This thesis describes the development and implementation of the BeesBook System, a computer vision based solution for the automatic detection and analysis of behavioral patterns of honey bee colonies at the individual and collective level.
The behavioral analysis of honey bee colonies requires extensive data sets describing the behavior of individual colony members. These data sets must often be created manually - a time consuming and cumbersome activity. Consequently, behavioral data sets are usually restricted to small subsets of the colony’s life, whether this regards to time, space or animal identity. By automating the data acquisition process, the BeesBook system allows the supervision of a higher number of individuals during more extended periods of time, opening the door to more sophisticated, inclusive and significant studies.
The BeesBook System uses unique binary markers attached to the bees to keep track of their position and identity via computer vision software. The markers’ flexible design allows the implementation of a diversity of error-correcting codes, depending on the study’s goals and the colony’s population size. The markers adapt to the bee’s thorax shape creating a surface that withstands heavy-duty activity in and outside of the hive.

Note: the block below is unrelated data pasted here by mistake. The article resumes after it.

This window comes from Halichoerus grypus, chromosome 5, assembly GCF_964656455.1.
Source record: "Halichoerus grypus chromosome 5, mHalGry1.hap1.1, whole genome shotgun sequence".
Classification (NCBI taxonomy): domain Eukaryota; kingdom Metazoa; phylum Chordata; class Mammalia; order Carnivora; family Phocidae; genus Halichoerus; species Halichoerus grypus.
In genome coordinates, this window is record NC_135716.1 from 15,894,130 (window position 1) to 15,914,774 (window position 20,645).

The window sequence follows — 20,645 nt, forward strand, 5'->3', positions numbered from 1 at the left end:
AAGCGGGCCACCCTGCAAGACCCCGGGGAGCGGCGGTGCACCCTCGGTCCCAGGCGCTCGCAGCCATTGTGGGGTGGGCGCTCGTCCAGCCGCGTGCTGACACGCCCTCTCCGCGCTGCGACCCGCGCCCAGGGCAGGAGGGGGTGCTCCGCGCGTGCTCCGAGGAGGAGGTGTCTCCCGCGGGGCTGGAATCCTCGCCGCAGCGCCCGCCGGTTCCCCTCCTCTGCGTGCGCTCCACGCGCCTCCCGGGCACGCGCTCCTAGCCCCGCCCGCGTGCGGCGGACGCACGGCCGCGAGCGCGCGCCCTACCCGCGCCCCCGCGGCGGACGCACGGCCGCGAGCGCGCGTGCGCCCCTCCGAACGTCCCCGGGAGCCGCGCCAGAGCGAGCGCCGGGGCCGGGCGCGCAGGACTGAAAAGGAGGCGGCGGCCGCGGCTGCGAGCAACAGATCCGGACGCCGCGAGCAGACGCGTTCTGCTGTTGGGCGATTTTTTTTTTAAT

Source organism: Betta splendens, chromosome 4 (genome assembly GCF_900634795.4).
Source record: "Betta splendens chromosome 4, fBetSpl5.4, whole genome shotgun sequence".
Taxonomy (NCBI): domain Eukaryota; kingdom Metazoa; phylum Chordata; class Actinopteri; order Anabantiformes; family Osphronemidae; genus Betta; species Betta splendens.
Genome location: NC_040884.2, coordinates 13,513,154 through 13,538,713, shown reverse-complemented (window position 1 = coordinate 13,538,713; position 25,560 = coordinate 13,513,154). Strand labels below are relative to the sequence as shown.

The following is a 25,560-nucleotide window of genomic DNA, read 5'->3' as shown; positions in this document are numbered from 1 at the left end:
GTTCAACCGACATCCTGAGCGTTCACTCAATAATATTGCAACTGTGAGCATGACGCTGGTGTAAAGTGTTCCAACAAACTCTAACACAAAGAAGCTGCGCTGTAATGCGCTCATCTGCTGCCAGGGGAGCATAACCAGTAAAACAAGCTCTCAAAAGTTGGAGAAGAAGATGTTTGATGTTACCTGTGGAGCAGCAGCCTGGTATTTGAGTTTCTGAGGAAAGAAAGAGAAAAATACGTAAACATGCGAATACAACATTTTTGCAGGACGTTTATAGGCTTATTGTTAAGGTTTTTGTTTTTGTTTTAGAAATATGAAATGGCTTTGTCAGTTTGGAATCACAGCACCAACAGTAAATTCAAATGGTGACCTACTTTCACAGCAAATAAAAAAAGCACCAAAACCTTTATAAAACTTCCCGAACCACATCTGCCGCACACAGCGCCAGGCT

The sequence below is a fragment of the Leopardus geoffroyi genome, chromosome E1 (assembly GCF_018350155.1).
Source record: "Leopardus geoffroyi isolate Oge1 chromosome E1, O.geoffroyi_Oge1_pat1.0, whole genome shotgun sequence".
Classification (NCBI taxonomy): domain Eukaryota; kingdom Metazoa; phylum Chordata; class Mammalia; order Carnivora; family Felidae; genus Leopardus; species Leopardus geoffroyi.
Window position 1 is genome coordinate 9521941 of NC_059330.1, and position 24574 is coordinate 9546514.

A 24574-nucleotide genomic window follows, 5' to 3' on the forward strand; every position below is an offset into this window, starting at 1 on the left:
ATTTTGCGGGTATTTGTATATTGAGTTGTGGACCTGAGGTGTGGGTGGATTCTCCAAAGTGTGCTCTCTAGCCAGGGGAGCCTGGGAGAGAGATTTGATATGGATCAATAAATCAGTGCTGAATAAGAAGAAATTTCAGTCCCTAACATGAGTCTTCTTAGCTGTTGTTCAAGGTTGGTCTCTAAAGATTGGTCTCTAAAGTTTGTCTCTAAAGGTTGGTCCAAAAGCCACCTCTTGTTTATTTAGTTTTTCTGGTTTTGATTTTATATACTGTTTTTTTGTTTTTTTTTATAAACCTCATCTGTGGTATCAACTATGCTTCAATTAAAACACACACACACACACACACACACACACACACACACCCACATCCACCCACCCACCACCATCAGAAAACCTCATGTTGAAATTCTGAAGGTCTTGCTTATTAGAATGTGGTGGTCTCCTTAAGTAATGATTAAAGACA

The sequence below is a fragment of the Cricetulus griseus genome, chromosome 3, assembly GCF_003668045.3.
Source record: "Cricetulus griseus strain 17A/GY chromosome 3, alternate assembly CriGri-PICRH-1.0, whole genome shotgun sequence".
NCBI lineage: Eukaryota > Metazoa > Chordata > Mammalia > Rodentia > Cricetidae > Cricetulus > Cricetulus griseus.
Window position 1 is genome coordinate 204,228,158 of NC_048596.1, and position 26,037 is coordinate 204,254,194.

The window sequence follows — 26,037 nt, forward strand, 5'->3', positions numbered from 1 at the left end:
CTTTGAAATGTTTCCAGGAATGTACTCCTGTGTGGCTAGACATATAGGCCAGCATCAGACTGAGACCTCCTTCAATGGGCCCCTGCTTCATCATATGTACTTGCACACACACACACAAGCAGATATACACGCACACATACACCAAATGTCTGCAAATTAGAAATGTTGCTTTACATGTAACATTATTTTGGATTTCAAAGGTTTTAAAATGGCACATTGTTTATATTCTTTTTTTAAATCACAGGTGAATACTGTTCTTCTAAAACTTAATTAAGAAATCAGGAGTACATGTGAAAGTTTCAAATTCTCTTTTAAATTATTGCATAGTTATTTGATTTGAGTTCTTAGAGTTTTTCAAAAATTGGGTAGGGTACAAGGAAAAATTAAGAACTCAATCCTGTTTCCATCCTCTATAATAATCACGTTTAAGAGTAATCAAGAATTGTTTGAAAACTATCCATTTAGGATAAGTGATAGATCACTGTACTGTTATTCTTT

Three recording seasons were conducted during the summers of 2014, 2015, and 2016 to evaluate and improve the performance of the system components. Each season extended over a period of nine weeks and generated approx. 65 million images.
Prior to the beginning of each season, all members of a bee colony were individually tagged and transferred to an observation hive. The activity inside the hive was recorded using an array of four high-resolution cameras and stored for later analysis on one of the complexes of the North-German Supercomputing Alliance. Communication dances were identified in real-time using a second set of cameras comprised of two webcams running at high frequency. During the off-season, the experimental design was optimized to ensure that the generated data better serve the target of the experiment.
Stored images were processed using highly optimized computer vision software to obtain the position, orientation, and ID of every marked bee. These data are further processed to generate motion paths for the colony members, which, combined with data on the communication dances, constitute an unprecedented set of knowledge on the inner life of the honey bee colony. The information obtained through this system establishes the conditions for consolidating our understanding of already known behaviors. Furthermore, this research has identified previously unknown behavioral
data which ultimately extend our knowledge of bee colonies and their collective intelligence.
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